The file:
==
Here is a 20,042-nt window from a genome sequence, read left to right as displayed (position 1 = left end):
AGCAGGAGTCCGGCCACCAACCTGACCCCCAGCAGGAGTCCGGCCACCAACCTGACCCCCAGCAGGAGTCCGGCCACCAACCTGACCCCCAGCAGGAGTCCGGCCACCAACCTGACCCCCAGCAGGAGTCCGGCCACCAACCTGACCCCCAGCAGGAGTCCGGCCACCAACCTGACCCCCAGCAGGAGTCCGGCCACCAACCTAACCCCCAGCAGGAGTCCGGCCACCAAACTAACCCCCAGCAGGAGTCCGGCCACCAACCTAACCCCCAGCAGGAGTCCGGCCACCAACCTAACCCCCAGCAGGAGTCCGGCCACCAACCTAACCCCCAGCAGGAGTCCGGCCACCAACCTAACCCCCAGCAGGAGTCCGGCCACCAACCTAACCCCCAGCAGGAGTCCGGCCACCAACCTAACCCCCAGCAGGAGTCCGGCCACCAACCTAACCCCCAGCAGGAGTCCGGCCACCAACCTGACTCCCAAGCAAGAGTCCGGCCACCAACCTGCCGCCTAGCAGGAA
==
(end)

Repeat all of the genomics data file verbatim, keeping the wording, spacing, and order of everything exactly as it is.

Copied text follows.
Here is a 20,042-nt window from a genome sequence, read left to right as displayed (position 1 = left end):
AGCAGGAGTCCGGCCACCAACCTGACCCCCAGCAGGAGTCCGGCCACCAACCTGACCCCCAGCAGGAGTCCGGCCACCAACCTGACCCCCAGCAGGAGTCCGGCCACCAACCTGACCCCCAGCAGGAGTCCGGCCACCAACCTGACCCCCAGCAGGAGTCCGGCCACCAACCTGACCCCCAGCAGGAGTCCGGCCACCAACCTAACCCCCAGCAGGAGTCCGGCCACCAAACTAACCCCCAGCAGGAGTCCGGCCACCAACCTAACCCCCAGCAGGAGTCCGGCCACCAACCTAACCCCCAGCAGGAGTCCGGCCACCAACCTAACCCCCAGCAGGAGTCCGGCCACCAACCTAACCCCCAGCAGGAGTCCGGCCACCAACCTAACCCCCAGCAGGAGTCCGGCCACCAACCTAACCCCCAGCAGGAGTCCGGCCACCAACCTAACCCCCAGCAGGAGTCCGGCCACCAACCTGACTCCCAAGCAAGAGTCCGGCCACCAACCTGCCGCCTAGCAGGAA